If you have any preteens in your life, you are most likely familiar with the popular online game, Among Us. It’s a multiplayer game all about survival, where you, the protagonist, win by killing off or outing the imposters while completing all the required tasks.
We all have those days when we feel like the imposter in the room. That ominous feeling that one day you’ll ultimately have to fess up once discovered as a fraud.
But, the reality is that you’re not the imposter – even in an online game – even if you have an irrational and unfounded fear that you aren’t smart enough, savvy enough, or talented enough to have earned your place as a successful business owner.
Imposter syndrome can affect any one of us at any time, and that goes for business owners too. There are no exceptions.
In reality, you’re in good company. Up to 82% of people experienced imposter syndrome in 2020, and it can cause enormous stress and anxiety while you wait for everyone to “realize” that you’re faking it.
So, what’s imposter syndrome?
The term “imposter syndrome” was coined in 1978 by two psychologists. Pauline Rose Clance, then pursuing her PhD and having personally experienced and identified the feeling of suspected internal fraudulence, wondered if it was common amongst other high-achievers, began her research and testing. She and her partner identified and studied accomplished people who often felt their success was due to a mysterious fluke or just dumb luck.
Imposter syndrome capitalizes on self-doubt, positioning its sufferers to dismiss praise and ignore their own achievements; they don’t believe they deserve recognition as they have not earned it.
Ironically, it’s often the most successful individuals who experience imposter syndrome. They drive themselves extra hard because they’re afraid that someone will reveal “the truth.” Well-known imposter syndrome sufferers include Starbucks CEO Howard Schultz, Facebook COO Sheryl Sandberg, HuffPost owner and CEO Ariana Huffington, and the first Hispanic Supreme Court judge, Sonia Sotomayor.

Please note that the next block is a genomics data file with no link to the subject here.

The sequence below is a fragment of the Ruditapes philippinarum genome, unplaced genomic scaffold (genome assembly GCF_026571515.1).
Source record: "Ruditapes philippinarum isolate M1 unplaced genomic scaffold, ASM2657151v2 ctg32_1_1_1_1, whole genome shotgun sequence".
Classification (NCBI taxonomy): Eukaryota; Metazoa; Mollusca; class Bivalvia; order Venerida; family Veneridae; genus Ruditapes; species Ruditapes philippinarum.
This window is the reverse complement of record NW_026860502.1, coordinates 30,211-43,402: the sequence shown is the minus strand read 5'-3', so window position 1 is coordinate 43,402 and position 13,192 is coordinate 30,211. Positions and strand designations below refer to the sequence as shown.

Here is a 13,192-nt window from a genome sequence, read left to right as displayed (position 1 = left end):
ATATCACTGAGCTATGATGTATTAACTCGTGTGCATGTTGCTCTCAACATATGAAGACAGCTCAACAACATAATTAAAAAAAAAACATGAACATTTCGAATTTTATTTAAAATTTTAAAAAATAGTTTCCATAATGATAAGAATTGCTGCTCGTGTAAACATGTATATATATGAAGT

As far as the company goes, this is not a bad crowd.
When it’s not us, but them
Many psychologists think that women and people of color are more likely to suffer from imposter syndrome, just because there’s more pressure placed on them to succeed. In fact, imposter syndrome might be a misdiagnosis, and actually, it’s systemic racism and sexism chipping away at the confidence of women and POC in the corporate world.
Psychologists suggest a few root causes of imposter syndrome:
- Perfectionism or a natural talent that creates uneasiness
- Low personal self-confidence
- Lack of representation or role models
- A toxic environment
OK, sometimes it’s us
Only one in three entrepreneurs are women. Even when female entrepreneurs are successful, imposter syndrome often forces them to avoid risks and hesitate to present their ideas publicly, says Clare Josa, author of Ditching Imposter Syndrome. She puts forward that entrepreneurs are more likely to experience imposter syndrome than in-house corporate professionals because they are personally accountable for their business failures in a way that employees are not.
You can win the war
Imposter syndrome can be very powerful, but you don’t have to remain hostage to it. Here are the top three tips to get you up and over it:
Name those feelings
Imposter syndrome can creep up on you. It helps to remember that these feelings don’t reflect the truth, so swap out those negative and most often unfounded thoughts for ones that add value to your self-identity and internal monologue.
Shake off the stigma
Hiding your imposter feelings can make things worse and hold you back from the bold, risk-taking business behavior that’s required for long-term success. Talk about your doubts to fellow entrepreneurs who can reassure you that you aren’t the only one feeling this way.
Feel the fear & do it anyway
Imposter syndrome can stop you from offering to speak at conferences or bid for a big project, and that can restrict your business growth. Ironically, that’s what can make you feel even more like an imposter since you’re thinking small and playing small. Next time you see an opportunity, seize it. You might be scared, but once you succeed, you’ll realize what you’re really capable of.
Running your own business is hard enough as it is. You don’t need to let pesky syndromes slow you down, too. Now that you know that you’re not the only SME owner out there grappling with these feelings, you can talk about them, overcome them, and power your business further.